Quiet. Peaceful. A rarity. The natural pristine beauty of the valley cultivates a serenity of mind. It is a favorite of mine where I go to contemplate and let tensions evaporate. The peacefulness of the valley and fresh air are relief from the noxious odor of politics, the ego-centered pompous political bloviators, and the constant stir of news.

I drove the twelve miles on my motorcycle slowly through the quiet back roads, the soft rumble of the bike soothing away tensions of the week.  I pulled the bike over and parked it under a tree by the road and sat on the shaded bench looking down the valley.

After doodling and writing a few phrases, I put my pen down and relaxed. I thought about the contrast between the valleys’ quiet, peaceful beauty and my boyhood home in blue collar Chicago with its noise, smokestacks, and smells. To this day, the pungent odor of the polluted air was always a marker that I was home. Until I moved to Wisconsin I didn’t know that air wasn’t supposed to smell.

A tall scruffy man with a gray ponytail sneaking out from behind his John Deere hat broke the quiet moment. I didn’t hear him walk up. He stood there studying the valley in silence.

“Quite a site, eh,” I commented.

“Yes … yes it is. I never get tired of it.” His eyes continued to slowly survey the land.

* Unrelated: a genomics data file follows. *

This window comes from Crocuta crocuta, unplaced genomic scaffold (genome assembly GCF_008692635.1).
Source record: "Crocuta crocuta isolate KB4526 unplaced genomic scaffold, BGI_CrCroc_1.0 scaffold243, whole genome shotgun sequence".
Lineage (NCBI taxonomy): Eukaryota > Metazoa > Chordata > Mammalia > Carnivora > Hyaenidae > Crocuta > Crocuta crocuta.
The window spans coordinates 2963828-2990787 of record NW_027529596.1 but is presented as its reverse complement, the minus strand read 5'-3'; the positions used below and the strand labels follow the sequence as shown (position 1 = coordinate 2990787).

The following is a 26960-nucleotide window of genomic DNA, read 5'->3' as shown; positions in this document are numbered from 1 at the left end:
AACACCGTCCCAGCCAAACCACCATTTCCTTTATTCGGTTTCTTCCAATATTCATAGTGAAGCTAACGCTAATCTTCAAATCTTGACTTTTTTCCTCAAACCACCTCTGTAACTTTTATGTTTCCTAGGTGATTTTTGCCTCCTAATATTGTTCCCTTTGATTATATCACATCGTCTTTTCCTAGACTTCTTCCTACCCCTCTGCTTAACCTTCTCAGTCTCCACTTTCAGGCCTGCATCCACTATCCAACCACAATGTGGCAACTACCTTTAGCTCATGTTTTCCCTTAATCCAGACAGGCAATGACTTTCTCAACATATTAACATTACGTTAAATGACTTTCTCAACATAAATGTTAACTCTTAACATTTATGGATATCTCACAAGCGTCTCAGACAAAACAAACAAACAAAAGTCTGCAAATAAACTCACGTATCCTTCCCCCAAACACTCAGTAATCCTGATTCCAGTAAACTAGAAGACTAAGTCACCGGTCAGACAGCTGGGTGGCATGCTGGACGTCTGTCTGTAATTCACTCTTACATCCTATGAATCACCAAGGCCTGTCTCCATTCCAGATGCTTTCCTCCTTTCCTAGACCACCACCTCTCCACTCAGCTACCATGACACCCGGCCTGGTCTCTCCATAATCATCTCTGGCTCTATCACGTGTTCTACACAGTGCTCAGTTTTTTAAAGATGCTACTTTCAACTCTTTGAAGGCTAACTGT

“Neither do I. I come here to sit … gives me perspective.“  I added.

“I love this place because it’s untouched by developers or big shots with money from New York, “ he said seriously. “Hope it stays that way.”

“Yeah, I know what you mean … My name’s George, what’s yours?”

“Walt. I walk down here almost every day – even in winter,” he replied. “That bike yours? Gotta be careful on those things.”

“ You got that right. That’s why I use the back roads.”

After a few minutes of small talk, I realized we were about the same vintage – both witnessed the man on the moon, Viet Nam, blue-collar factory jobs, and the turmoil of the drugs, sex and rock and roll years. Our families believed in hard work and the American Dream. As strangers connected by times past, we talked easily about those ‘old days’.

“I like the valley because it reminds me of how things used to be. Simple. Natural. What you see is what you get. Not so any more,” Walt lamented.

“Yeah, things have changed since those days. Even with the craziness of the war, people hitting the streets, and all the protests, it seemed people could have an impact.”

“I know. We lost a lot since then. Factories closed. Jobs gone. The little guy doesn’t have a chance anymore. If you get a job today, it’s for less money and no health or retirement benefits.  Yeah. The game is rigged,” he said.


His eyes searched the wooded hills of the valley. “Today? Politicians from both parties don’t really give a shit. They’re both owned by special interests. They only pretend to care during election years. Hell, I wouldn’t want to have a beer with either one of them, even if they asked.  The election ….”

“Get’s tiresome. I know… I know what you mean,” I interrupted. “It’s disgusting. I worry about my grandkids. I’m on the downhill slide of life. You know, we might have been raised in the best of times.”

“Yeah, I know. I come down here on my walks because it’s still like I remember it back then. Too bad … everything else isn’t. We seem lost,” he replied. “ Something’s missing.  We got away from our principles.” He paused, turned and looked at me. “Well, I gotta go. Hope to see you around. We’re both dinosaurs, you know.”

Today the air may be cleaner, but the political inertia reeks. And maybe, it’s more poisonous than the factory smoke stacks of my childhood days. The corruption of ideals will do that.